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Reviewed by:
  • Strategies of Writing: Studies on Text and Trust in the Middle Ages
  • Kathleen Neal
Schulte, Petra, Marco Mostert and Irene van Renswoude, eds, Strategies of Writing: Studies on Text and Trust in the Middle Ages (Utrecht Studies in Medieval Literacy, 13), Turnhout, Brepols, 2008; hardback; pp. xiii, 413; 36 b/w illustrations; R.R.P. €80.00; ISBN 9782503517582.

The thirteenth volume from the very productive Utrecht Studies in Medieval Literacy group addresses a theme that has been of central interest to scholars in the field since Michael Clanchy's foundational work From Memory to Written Record – namely the concept of trust in writing. Clanchy's originality rested in part on seeing writing and literacy, not as natural tools or outcomes of progress, but as technologies and attitudes which were new and unfamiliar, and which fulfilled functions (for example, legal record) already achievable by other means in medieval times. He argued, therefore, that trust in writing had to be earned and sustained for the 'literate mentality' to develop. From Memory to Written Record was grounded in a strictly English historical context – that is, in the (roughly) 150 years following the Norman Conquest – but its questions and approaches have influenced scholars of many periods and places ever since. The indebtedness of the present volume to Clanchy is acknowledged in the Preface, and the book is dedicated to him.

There are over twenty chapters, each engaging with the questions of what kind of trust was invested in the written word, and how such trust was established and maintained in medieval European contexts from the Viking Age to fifteenth-century Bruges. In the interests of space, this review will focus on a brief selection of themes that take Clanchy's ideas further, or challenge their blanket application across time and space. [End Page 248]

The issue of trust in writing is central to arguments about the use of written evidence in medieval law. Can charters, for example, be seen as 'certificates' to be produced in court, a trustworthy legal 'trump card'? Alternate theories make charters a material by-product of a human theatre of trust, comprising ceremonies and witnesses, a sort of relic of the transaction, which merely happens to be written. Karl Heidecker's brief but significant contribution to this volume shows how both of these 'charters' can be present and interact. He examines two related charters, showing how the second was produced to settle a dispute over the details of the first, which was found on inspection by the donors to contain important interpolations. The witnesses to the second charter were then added to the witness list in the first, as if to seal the entire transaction retrospectively with their approval. A symbolic twig was also attached to the parchment, suggesting the performance of a ritual exchange of some kind. Trust was not entrusted to the written word per se, but to a particular group of written words, embedded in a certain context. However, the production of the second charter itself shows that donors understood the role of charters as 'truth', and took steps to rectify errors.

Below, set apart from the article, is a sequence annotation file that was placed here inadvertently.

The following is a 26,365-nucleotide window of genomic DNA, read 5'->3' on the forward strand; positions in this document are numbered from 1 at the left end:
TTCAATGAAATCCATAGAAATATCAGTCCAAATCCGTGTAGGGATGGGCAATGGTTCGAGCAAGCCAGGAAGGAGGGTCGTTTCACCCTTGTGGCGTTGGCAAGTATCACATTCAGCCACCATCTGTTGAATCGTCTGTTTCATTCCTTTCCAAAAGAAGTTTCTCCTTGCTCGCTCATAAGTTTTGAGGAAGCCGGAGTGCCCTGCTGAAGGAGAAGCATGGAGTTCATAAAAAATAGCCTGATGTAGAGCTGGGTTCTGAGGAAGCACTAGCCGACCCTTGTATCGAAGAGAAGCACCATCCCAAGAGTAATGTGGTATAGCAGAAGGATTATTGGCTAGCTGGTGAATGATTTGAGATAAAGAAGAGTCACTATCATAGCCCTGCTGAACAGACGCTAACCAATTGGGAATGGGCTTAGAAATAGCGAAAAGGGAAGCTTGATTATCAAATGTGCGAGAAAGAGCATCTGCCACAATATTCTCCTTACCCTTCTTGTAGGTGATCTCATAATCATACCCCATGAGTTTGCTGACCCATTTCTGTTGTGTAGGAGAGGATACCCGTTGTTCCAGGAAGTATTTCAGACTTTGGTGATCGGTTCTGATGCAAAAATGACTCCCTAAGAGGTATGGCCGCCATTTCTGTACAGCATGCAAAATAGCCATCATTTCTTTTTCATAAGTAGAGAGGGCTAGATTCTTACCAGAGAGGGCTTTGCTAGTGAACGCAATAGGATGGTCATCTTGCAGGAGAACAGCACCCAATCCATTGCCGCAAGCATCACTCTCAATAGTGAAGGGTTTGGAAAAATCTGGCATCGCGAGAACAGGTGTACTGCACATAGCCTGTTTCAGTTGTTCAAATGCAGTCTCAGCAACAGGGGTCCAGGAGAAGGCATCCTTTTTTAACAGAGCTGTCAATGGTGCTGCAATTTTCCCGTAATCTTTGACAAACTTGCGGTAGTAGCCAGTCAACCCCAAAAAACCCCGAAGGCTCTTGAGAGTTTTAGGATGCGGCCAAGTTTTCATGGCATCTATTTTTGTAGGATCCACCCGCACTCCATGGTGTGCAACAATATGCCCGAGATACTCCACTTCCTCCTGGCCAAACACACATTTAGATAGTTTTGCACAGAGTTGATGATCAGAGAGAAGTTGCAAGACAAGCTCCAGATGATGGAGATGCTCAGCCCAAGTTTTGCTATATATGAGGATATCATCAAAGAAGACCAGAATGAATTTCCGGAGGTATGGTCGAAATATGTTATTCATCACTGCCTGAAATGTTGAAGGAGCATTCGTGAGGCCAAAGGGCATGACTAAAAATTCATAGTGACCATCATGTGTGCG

Marco Mostert approaches the issue of trust by examining 'forgery', and how it was understood in medieval times. He is not unique in concluding that 'forgery' as defined by modern diplomatists is an anachronism: clearly in some ways it was considered legitimate to produce a document that 'should have' existed, Heidecker's case study notwithstanding. The analogy Mostert draws between medieval society and the anthropology of remote illiterate tribes, through which he appears to contend that oral societies have no concept of 'untruth', is not, in my opinion, particularly convincing or constructive.

However, a very real contribution is his sophisticated conceptualization of the important observation that the 'literate world' extended beyond those whose hands and eyes were directly involved in producing and reproducing words. The way in which he unwinds the literate/illiterate dichotomy into a dynamic range of 'registers' – literate, semi-literate, semi-illiterate and illiterate, between which individuals move across time and between different activities – has real potential to facilitate understanding medieval modes of literacy and communication generally.

Placing trust in writing at the centre of literacy studies has...